Saturday, November 12, 2005

Open Thread

Now the threads I've sang don't add much weight to the story in my head so I'm thinking I should go and write a punch line.

Stopped Clock

A completely reasonable and important editorial by Newt Gingrich.

It is long past time to convene a panel on doctor ethics.

"I Was Wrong"

It'll be interesting to see if any major candidate for president, from either party, will still think Iraq was a good idea. Edwards:

I was wrong.

Almost three years ago we went into Iraq to remove what we were told -- and what many of us believed and argued -- was a threat to America. But in fact we now know that Iraq did not have weapons of mass destruction when our forces invaded Iraq in 2003. The intelligence was deeply flawed and, in some cases, manipulated to fit a political agenda.

It was a mistake to vote for this war in 2002. I take responsibility for that mistake. It has been hard to say these words because those who didn't make a mistake -- the men and women of our armed forces and their families -- have performed heroically and paid a dear price.

Open Thread

I asked my love to give me shelter And all she offered me were threads.

Four Paragraphs

The Knight Ridder coverage of Bush's speech begins with basic he-said she-said coverage we've come to know and hate but if you read down far enough you get:

Before the war, the President and his aides contended Hussein was concealing nuclear, biological and chemical warfare programs in violation of a U.N. ban. None have ever been found.

Hussein, they said, was in league with al-Qaeda and had to be toppled before he could give banned weapons to terrorists.

The administration relied in part on a seriously flawed, hastily written October 2002 U.S. intelligence assessment, which concluded that Hussein was hiding an illegal nuclear-weapons program and stockpiles of biological and chemical weapons.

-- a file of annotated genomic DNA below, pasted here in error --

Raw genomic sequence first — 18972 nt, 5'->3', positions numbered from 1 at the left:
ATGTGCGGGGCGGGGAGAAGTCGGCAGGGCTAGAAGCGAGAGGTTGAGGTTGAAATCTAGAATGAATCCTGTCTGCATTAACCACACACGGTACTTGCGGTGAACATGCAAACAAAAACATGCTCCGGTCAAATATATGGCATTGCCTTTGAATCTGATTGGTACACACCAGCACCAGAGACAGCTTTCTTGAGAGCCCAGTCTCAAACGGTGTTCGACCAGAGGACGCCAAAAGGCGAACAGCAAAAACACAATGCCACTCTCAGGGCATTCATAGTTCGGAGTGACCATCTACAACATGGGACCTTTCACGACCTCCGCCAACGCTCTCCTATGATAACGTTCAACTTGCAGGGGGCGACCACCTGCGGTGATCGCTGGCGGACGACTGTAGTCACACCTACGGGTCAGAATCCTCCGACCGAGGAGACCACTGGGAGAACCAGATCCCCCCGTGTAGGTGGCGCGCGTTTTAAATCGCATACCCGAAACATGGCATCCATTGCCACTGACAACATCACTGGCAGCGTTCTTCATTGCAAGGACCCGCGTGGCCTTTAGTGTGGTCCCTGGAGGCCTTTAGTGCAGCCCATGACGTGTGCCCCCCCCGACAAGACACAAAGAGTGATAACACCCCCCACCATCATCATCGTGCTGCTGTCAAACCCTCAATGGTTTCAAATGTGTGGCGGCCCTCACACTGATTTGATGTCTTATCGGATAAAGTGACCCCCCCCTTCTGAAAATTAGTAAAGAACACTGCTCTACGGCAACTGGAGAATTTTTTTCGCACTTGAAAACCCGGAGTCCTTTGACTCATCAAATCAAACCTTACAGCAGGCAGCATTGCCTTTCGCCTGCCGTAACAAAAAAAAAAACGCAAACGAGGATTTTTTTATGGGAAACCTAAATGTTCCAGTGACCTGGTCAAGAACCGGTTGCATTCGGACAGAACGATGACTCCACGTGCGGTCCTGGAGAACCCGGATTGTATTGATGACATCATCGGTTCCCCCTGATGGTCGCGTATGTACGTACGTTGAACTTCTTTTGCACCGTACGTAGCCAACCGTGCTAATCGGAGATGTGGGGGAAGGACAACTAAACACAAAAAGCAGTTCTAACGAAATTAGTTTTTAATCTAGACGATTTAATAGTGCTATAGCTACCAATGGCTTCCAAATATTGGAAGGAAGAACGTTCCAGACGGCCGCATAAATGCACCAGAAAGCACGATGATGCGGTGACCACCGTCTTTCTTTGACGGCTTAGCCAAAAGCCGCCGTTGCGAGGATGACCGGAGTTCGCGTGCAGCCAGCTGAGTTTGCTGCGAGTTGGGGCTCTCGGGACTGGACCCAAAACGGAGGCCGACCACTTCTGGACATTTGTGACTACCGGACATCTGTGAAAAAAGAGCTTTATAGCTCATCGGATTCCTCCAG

But the administration's assertions about Iraq's ties to al-Qaeda were not supported by U.S. intelligence agencies.

Ratings Slump


Bush might want look back to successful predecessors for pointers. Other presidents have recovered from ratings slumps like the one Bush is in right now: Dwight Eisenhower came back after the Sherman Adams scandal; Ronald Reagan rebounded after Iran-Contra; Bill Clinton triumphed after Monica Lewinsky.

But Clinton never had a serious ratings slump because of the Lewinsky scandal. According to Gallup his lowest post-Monica revelation job approval rating was a shocking 57%.

Monica was a scandal for the media, not the country. It's time they came to understand that.

Poor Bill

Condones blowing up an American city and people actually get peeved. Shocking:

Not everybody took Fox News host Bill O'Reilly's on-air comments this week about terrorists bombing Coit Tower as the hyperbole that fills the talk-radio ether. One of the ticked off was San Francisco Supervisor Chris Daly, who Friday called for O'Reilly to be fired.

"For an anchor on a major station, Fox News, to be saying those kinds of things, it's just not OK," Daly said Friday. "It was just over the top."

Agreeing with Daly was San Francisco firefighters union president John Hanley, and not just because the hose-shaped tower is a tribute to firefighters.

"Who is this guy, O'Reilly?" said Hanley, who identified himself as both a third-generation San Franciscan and military veteran. "I've got guys fighting in Iraq and Afghanistan. I'm a veteran myself. What's he talking about?"

Scratch a Conservatarian


Open Thread

your eyes.

Friday, November 11, 2005

Bushies - Big Liars